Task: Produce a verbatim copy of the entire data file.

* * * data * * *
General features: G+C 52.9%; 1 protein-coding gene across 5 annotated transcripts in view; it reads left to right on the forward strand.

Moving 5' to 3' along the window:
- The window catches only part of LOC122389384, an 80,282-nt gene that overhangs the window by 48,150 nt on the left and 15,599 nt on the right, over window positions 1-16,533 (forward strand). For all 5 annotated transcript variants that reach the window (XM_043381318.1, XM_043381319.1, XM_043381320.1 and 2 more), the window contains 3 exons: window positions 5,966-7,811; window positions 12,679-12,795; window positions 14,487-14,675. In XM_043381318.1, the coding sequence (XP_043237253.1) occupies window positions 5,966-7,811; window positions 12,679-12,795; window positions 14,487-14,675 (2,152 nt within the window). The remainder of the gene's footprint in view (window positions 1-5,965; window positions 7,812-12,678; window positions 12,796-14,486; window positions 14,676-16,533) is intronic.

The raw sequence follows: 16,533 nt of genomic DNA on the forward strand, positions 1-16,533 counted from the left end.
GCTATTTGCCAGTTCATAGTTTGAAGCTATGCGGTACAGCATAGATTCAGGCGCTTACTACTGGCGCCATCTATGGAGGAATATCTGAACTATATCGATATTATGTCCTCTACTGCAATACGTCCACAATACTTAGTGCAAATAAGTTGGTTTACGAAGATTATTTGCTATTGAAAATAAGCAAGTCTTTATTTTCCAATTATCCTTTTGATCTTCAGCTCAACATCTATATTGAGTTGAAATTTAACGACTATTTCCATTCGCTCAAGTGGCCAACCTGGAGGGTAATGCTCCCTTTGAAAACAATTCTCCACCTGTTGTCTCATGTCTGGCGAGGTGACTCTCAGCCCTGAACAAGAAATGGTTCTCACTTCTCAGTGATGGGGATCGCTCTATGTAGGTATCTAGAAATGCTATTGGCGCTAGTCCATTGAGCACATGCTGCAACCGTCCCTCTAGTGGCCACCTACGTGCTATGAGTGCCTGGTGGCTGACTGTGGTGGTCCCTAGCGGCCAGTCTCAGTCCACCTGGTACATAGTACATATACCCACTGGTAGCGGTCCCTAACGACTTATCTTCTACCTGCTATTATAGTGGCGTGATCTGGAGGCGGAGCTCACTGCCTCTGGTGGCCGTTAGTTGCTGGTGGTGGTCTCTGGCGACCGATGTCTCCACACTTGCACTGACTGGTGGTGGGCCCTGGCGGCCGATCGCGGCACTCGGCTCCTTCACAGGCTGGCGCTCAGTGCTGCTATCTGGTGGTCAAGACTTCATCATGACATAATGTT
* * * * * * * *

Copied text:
General features: G+C 52.9%; 1 protein-coding gene across 5 annotated transcripts in view; it reads left to right on the forward strand.

Moving 5' to 3' along the window:
- The window catches only part of LOC122389384, an 80,282-nt gene that overhangs the window by 48,150 nt on the left and 15,599 nt on the right, over window positions 1-16,533 (forward strand). For all 5 annotated transcript variants that reach the window (XM_043381318.1, XM_043381319.1, XM_043381320.1 and 2 more), the window contains 3 exons: window positions 5,966-7,811; window positions 12,679-12,795; window positions 14,487-14,675. In XM_043381318.1, the coding sequence (XP_043237253.1) occupies window positions 5,966-7,811; window positions 12,679-12,795; window positions 14,487-14,675 (2,152 nt within the window). The remainder of the gene's footprint in view (window positions 1-5,965; window positions 7,812-12,678; window positions 12,796-14,486; window positions 14,676-16,533) is intronic.

The raw sequence follows: 16,533 nt of genomic DNA on the forward strand, positions 1-16,533 counted from the left end.
GCTATTTGCCAGTTCATAGTTTGAAGCTATGCGGTACAGCATAGATTCAGGCGCTTACTACTGGCGCCATCTATGGAGGAATATCTGAACTATATCGATATTATGTCCTCTACTGCAATACGTCCACAATACTTAGTGCAAATAAGTTGGTTTACGAAGATTATTTGCTATTGAAAATAAGCAAGTCTTTATTTTCCAATTATCCTTTTGATCTTCAGCTCAACATCTATATTGAGTTGAAATTTAACGACTATTTCCATTCGCTCAAGTGGCCAACCTGGAGGGTAATGCTCCCTTTGAAAACAATTCTCCACCTGTTGTCTCATGTCTGGCGAGGTGACTCTCAGCCCTGAACAAGAAATGGTTCTCACTTCTCAGTGATGGGGATCGCTCTATGTAGGTATCTAGAAATGCTATTGGCGCTAGTCCATTGAGCACATGCTGCAACCGTCCCTCTAGTGGCCACCTACGTGCTATGAGTGCCTGGTGGCTGACTGTGGTGGTCCCTAGCGGCCAGTCTCAGTCCACCTGGTACATAGTACATATACCCACTGGTAGCGGTCCCTAACGACTTATCTTCTACCTGCTATTATAGTGGCGTGATCTGGAGGCGGAGCTCACTGCCTCTGGTGGCCGTTAGTTGCTGGTGGTGGTCTCTGGCGACCGATGTCTCCACACTTGCACTGACTGGTGGTGGGCCCTGGCGGCCGATCGCGGCACTCGGCTCCTTCACAGGCTGGCGCTCAGTGCTGCTATCTGGTGGTCAAGACTTCATCATGACATAATGTT